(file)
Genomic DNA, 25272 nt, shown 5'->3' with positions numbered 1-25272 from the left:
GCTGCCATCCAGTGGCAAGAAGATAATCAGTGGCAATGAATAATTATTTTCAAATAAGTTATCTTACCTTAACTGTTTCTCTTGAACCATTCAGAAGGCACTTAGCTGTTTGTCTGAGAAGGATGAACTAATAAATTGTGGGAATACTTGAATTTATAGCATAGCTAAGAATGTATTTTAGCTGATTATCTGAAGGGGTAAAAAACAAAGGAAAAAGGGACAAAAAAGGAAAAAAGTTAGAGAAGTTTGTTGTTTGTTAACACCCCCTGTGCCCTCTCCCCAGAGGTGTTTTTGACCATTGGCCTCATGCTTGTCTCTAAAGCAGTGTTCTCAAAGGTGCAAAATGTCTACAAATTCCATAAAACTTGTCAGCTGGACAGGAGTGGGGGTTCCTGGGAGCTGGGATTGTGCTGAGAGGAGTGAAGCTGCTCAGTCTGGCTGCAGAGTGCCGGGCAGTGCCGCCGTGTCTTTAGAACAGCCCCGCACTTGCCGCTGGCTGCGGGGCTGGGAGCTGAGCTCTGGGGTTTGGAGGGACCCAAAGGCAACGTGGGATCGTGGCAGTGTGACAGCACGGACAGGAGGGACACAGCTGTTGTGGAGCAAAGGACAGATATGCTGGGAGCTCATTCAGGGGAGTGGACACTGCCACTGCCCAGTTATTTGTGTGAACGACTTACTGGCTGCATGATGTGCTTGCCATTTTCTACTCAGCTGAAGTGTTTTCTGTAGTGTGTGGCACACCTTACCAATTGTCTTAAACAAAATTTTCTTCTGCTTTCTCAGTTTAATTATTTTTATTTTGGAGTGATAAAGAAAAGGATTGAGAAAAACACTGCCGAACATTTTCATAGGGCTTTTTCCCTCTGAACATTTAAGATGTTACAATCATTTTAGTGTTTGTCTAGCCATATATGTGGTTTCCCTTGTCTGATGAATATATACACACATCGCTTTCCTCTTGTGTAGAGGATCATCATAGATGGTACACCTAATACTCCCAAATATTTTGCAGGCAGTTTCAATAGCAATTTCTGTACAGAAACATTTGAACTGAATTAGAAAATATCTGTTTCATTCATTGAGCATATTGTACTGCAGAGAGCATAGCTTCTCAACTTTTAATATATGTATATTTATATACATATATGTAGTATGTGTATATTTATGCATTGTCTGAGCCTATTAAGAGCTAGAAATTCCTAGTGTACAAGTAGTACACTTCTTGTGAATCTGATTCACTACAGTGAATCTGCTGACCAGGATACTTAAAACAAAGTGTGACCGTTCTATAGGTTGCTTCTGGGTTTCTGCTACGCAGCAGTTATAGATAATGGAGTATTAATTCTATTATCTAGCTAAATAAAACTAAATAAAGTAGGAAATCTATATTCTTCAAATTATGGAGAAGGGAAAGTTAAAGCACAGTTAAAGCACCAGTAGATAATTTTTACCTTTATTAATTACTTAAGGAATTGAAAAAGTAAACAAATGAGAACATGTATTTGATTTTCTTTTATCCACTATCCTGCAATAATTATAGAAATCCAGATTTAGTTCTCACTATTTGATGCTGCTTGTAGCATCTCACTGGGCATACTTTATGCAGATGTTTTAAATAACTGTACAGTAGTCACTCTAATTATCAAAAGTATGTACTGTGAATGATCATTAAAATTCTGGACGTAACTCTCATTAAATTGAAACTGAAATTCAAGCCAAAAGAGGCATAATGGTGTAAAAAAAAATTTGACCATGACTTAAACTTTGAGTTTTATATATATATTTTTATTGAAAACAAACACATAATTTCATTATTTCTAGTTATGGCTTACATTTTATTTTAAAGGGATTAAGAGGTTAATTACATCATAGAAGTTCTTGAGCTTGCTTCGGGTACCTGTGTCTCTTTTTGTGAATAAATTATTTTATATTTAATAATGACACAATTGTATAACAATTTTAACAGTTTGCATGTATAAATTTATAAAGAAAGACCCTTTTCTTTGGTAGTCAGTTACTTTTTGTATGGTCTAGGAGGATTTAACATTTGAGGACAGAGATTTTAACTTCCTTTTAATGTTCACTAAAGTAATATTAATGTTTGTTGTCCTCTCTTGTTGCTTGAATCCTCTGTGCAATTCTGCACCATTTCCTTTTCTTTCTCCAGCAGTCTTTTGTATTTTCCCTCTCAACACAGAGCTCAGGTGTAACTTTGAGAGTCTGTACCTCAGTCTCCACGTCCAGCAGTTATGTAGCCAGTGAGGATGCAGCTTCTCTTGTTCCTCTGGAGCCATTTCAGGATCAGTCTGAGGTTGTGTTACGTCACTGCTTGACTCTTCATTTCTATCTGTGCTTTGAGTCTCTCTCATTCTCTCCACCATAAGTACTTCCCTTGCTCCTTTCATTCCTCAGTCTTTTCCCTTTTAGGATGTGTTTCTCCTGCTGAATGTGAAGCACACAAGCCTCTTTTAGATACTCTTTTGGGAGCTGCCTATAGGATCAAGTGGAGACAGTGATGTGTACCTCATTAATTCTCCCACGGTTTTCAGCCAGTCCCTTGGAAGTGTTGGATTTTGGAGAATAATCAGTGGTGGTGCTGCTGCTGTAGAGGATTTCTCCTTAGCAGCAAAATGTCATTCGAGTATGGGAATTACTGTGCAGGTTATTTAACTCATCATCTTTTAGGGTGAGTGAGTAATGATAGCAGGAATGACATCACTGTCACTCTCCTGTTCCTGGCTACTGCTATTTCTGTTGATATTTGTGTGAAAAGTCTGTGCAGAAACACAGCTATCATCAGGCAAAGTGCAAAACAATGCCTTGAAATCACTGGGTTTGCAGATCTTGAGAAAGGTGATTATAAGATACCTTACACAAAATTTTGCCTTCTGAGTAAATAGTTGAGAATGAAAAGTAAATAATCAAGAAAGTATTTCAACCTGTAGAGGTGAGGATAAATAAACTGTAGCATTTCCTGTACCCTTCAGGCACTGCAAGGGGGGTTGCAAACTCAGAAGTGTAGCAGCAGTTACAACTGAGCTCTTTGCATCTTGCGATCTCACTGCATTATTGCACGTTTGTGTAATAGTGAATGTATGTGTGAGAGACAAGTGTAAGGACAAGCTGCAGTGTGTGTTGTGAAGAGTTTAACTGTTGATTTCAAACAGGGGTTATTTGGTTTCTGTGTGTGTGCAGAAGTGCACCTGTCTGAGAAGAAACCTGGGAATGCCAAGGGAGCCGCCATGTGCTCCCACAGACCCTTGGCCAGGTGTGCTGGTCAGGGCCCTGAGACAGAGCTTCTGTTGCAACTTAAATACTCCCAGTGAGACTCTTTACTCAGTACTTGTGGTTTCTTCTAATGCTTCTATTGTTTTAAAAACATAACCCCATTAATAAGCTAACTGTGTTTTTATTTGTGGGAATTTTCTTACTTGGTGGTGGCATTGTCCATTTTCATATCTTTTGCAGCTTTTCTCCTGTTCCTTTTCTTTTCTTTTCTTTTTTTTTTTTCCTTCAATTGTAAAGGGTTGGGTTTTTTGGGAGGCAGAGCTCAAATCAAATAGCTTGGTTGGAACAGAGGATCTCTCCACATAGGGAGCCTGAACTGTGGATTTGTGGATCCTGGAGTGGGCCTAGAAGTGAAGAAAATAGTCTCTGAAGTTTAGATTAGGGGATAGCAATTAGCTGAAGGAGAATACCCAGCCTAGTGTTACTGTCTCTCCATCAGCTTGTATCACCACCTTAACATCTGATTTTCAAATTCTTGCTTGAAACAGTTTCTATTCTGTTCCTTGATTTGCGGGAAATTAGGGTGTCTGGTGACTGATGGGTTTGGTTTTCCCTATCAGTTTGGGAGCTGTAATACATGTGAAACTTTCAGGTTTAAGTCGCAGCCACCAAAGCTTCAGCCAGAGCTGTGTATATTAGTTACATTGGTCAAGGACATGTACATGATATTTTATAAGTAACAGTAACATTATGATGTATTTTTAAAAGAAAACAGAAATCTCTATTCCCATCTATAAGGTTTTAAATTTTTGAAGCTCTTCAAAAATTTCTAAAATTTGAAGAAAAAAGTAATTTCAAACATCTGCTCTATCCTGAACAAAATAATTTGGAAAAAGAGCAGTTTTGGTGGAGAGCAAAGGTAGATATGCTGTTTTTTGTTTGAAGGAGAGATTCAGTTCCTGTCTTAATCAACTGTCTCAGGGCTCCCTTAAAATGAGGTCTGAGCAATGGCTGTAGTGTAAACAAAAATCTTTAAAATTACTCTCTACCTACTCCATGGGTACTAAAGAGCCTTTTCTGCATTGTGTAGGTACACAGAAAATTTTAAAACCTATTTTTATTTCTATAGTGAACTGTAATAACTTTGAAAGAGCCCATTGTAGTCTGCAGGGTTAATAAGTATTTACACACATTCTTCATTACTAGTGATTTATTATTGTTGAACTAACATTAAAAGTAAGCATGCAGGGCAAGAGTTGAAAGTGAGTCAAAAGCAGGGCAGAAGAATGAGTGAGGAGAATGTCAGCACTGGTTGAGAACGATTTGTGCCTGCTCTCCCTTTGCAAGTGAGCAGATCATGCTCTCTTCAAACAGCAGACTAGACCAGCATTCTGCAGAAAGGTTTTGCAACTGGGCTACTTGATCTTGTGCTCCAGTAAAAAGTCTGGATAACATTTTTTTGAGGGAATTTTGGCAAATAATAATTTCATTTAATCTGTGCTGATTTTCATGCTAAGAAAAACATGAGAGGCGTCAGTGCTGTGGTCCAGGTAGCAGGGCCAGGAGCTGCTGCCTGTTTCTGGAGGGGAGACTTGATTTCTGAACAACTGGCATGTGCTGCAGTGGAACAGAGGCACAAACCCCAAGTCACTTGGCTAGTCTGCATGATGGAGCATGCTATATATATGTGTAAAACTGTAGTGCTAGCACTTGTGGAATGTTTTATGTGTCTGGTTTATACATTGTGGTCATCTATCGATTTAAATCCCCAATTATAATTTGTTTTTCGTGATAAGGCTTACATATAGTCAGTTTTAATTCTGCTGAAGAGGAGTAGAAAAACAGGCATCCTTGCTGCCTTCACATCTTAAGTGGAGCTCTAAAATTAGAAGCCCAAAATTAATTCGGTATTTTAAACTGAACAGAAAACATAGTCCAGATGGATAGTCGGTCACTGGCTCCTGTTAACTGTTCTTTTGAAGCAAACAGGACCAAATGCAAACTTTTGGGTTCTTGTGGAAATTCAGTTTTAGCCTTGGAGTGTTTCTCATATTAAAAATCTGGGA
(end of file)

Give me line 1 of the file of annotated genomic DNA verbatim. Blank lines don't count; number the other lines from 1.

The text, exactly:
Genomic DNA, 25272 nt, shown 5'->3' with positions numbered 1-25272 from the left: